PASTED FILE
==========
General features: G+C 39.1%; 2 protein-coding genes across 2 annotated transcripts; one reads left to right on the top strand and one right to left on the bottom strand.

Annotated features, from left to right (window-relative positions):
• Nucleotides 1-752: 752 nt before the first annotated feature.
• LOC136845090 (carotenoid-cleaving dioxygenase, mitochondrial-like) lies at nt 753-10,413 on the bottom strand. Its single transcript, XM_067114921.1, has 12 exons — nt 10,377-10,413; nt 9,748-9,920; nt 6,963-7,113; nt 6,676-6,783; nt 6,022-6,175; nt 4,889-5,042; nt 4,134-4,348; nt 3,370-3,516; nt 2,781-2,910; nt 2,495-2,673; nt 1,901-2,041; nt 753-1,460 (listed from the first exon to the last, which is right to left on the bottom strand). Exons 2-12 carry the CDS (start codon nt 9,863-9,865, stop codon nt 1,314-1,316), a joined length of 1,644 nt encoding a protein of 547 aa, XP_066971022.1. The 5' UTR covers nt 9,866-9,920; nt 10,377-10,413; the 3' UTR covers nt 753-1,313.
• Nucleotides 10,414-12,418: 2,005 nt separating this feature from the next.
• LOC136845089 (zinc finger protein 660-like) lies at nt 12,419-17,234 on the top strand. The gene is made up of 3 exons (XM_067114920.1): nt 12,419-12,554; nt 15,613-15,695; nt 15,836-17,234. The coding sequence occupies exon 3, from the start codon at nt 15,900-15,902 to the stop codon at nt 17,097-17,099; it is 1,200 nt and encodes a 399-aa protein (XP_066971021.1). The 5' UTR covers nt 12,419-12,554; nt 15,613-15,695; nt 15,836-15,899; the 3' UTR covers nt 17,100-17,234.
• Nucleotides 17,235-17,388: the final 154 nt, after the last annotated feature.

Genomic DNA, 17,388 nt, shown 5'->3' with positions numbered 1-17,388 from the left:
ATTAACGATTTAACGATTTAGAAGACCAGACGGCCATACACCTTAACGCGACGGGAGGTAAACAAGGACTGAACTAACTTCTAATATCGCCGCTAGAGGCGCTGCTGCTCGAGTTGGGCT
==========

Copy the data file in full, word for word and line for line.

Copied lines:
General features: G+C 39.1%; 2 protein-coding genes across 2 annotated transcripts; one reads left to right on the top strand and one right to left on the bottom strand.

Annotated features, from left to right (window-relative positions):
• Nucleotides 1-752: 752 nt before the first annotated feature.
• LOC136845090 (carotenoid-cleaving dioxygenase, mitochondrial-like) lies at nt 753-10,413 on the bottom strand. Its single transcript, XM_067114921.1, has 12 exons — nt 10,377-10,413; nt 9,748-9,920; nt 6,963-7,113; nt 6,676-6,783; nt 6,022-6,175; nt 4,889-5,042; nt 4,134-4,348; nt 3,370-3,516; nt 2,781-2,910; nt 2,495-2,673; nt 1,901-2,041; nt 753-1,460 (listed from the first exon to the last, which is right to left on the bottom strand). Exons 2-12 carry the CDS (start codon nt 9,863-9,865, stop codon nt 1,314-1,316), a joined length of 1,644 nt encoding a protein of 547 aa, XP_066971022.1. The 5' UTR covers nt 9,866-9,920; nt 10,377-10,413; the 3' UTR covers nt 753-1,313.
• Nucleotides 10,414-12,418: 2,005 nt separating this feature from the next.
• LOC136845089 (zinc finger protein 660-like) lies at nt 12,419-17,234 on the top strand. The gene is made up of 3 exons (XM_067114920.1): nt 12,419-12,554; nt 15,613-15,695; nt 15,836-17,234. The coding sequence occupies exon 3, from the start codon at nt 15,900-15,902 to the stop codon at nt 17,097-17,099; it is 1,200 nt and encodes a 399-aa protein (XP_066971021.1). The 5' UTR covers nt 12,419-12,554; nt 15,613-15,695; nt 15,836-15,899; the 3' UTR covers nt 17,100-17,234.
• Nucleotides 17,235-17,388: the final 154 nt, after the last annotated feature.

Genomic DNA, 17,388 nt, shown 5'->3' with positions numbered 1-17,388 from the left:
ATTAACGATTTAACGATTTAGAAGACCAGACGGCCATACACCTTAACGCGACGGGAGGTAAACAAGGACTGAACTAACTTCTAATATCGCCGCTAGAGGCGCTGCTGCTCGAGTTGGGCT